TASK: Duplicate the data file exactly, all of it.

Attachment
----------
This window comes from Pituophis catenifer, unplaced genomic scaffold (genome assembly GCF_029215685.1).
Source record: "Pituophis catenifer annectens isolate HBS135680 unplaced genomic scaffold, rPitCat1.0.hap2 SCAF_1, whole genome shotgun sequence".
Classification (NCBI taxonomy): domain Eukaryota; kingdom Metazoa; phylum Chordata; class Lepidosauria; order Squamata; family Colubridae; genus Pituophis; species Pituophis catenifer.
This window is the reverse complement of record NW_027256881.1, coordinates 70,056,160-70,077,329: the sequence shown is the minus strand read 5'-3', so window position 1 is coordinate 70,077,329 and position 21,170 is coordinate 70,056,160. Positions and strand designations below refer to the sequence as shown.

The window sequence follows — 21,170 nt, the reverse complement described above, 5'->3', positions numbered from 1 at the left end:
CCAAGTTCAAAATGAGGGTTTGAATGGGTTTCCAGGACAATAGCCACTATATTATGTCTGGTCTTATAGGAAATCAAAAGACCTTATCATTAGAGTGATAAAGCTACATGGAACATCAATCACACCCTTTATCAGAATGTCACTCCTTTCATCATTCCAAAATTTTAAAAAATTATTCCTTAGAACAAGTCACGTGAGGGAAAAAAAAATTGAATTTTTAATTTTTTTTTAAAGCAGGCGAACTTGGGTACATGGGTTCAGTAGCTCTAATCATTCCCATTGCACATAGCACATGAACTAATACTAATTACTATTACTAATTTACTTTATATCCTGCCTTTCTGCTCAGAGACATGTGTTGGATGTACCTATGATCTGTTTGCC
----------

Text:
This window comes from Pituophis catenifer, unplaced genomic scaffold (genome assembly GCF_029215685.1).
Source record: "Pituophis catenifer annectens isolate HBS135680 unplaced genomic scaffold, rPitCat1.0.hap2 SCAF_1, whole genome shotgun sequence".
Classification (NCBI taxonomy): domain Eukaryota; kingdom Metazoa; phylum Chordata; class Lepidosauria; order Squamata; family Colubridae; genus Pituophis; species Pituophis catenifer.
This window is the reverse complement of record NW_027256881.1, coordinates 70,056,160-70,077,329: the sequence shown is the minus strand read 5'-3', so window position 1 is coordinate 70,077,329 and position 21,170 is coordinate 70,056,160. Positions and strand designations below refer to the sequence as shown.

The window sequence follows — 21,170 nt, the reverse complement described above, 5'->3', positions numbered from 1 at the left end:
CCAAGTTCAAAATGAGGGTTTGAATGGGTTTCCAGGACAATAGCCACTATATTATGTCTGGTCTTATAGGAAATCAAAAGACCTTATCATTAGAGTGATAAAGCTACATGGAACATCAATCACACCCTTTATCAGAATGTCACTCCTTTCATCATTCCAAAATTTTAAAAAATTATTCCTTAGAACAAGTCACGTGAGGGAAAAAAAAATTGAATTTTTAATTTTTTTTTAAAGCAGGCGAACTTGGGTACATGGGTTCAGTAGCTCTAATCATTCCCATTGCACATAGCACATGAACTAATACTAATTACTATTACTAATTTACTTTATATCCTGCCTTTCTGCTCAGAGACATGTGTTGGATGTACCTATGATCTGTTTGCC